‘Democracy’: Easy to Say, Difficult to Do

Riots flared up and victims traded sides in Nepal, as young Maoists were first set upon by minority separatists, then teamed up with ruling party members to attack supporters of the former kingdom’s monarchy.

In Egypt, parliament approved new constitutional amendments that would ban religious parties, boost government security powers, and eliminate judicial oversight of ballot boxes. The vote provoked a walkout by Islamist lawmakers, who said it would encourage dictatorship.

Pakistan’s President Musharraf continues to feel the heat for his suspension of the country’s chief justice, which one analyst says results from a disdain for inclusive politics that dates back to the British Raj.

Writing in Gulfnews.com, Boston University academic Husain Haqqani says that without real democratic reform, Pakistan will “continue to hurtle forward from crisis to crisis,” ultimately at Musharraf’s — and America’s — expense.

And Zimbabwe’s downward spiral continues, with the opposition claiming that the government is now using “hit squads” to target dissidents. South Africa is feeling pressure to intervene, most staple food crops have failed, and even the head of Zimbabwe’s central bank admits that the system there is almost irredeemably corrupt.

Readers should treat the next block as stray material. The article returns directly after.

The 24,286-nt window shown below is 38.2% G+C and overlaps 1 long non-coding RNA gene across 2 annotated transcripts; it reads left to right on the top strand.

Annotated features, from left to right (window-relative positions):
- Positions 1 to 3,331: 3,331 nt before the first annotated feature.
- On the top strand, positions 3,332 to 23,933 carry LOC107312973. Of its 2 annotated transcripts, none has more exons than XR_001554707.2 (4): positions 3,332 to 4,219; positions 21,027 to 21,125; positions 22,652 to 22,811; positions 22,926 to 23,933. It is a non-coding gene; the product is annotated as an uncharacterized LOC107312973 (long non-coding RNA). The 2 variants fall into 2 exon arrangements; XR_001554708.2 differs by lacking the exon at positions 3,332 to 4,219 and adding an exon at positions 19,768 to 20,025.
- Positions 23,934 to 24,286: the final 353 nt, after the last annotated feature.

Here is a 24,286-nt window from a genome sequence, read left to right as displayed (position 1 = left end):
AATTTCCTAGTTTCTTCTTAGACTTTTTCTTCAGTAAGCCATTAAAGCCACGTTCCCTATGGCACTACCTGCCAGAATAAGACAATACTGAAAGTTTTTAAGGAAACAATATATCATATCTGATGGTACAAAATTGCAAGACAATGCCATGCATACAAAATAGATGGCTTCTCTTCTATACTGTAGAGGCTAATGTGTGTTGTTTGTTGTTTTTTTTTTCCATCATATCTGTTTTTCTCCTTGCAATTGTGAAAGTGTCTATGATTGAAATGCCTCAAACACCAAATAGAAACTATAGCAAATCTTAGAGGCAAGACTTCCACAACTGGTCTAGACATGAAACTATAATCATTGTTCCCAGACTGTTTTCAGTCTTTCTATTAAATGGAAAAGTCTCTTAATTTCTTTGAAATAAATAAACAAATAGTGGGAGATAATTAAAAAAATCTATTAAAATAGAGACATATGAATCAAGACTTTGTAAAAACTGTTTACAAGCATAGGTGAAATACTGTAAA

“Political attacks flare in Nepal”
BBC, March 18, 2007

“Egyptian MPs in protest walk-out”
BBC, March 18, 2007

“Crisis for Musharraf over justice chief’s sacking”
The Telegraph (U.K.), March 17, 2007

“Southern African nations feel pressure to act on Zimbabwe”
Associated Press, March 20, 2007

“Mugabe using ‘hit squads’ – MDC”
Agence France-Presse, March 20, 2007

“Zimbabwe says drought will worsen food shortages”
Reuters, March 20, 2007

“Our corrupt system is failing, admits bank chief”
The Telegraph (U.K.), March 19, 2007

Comments are closed.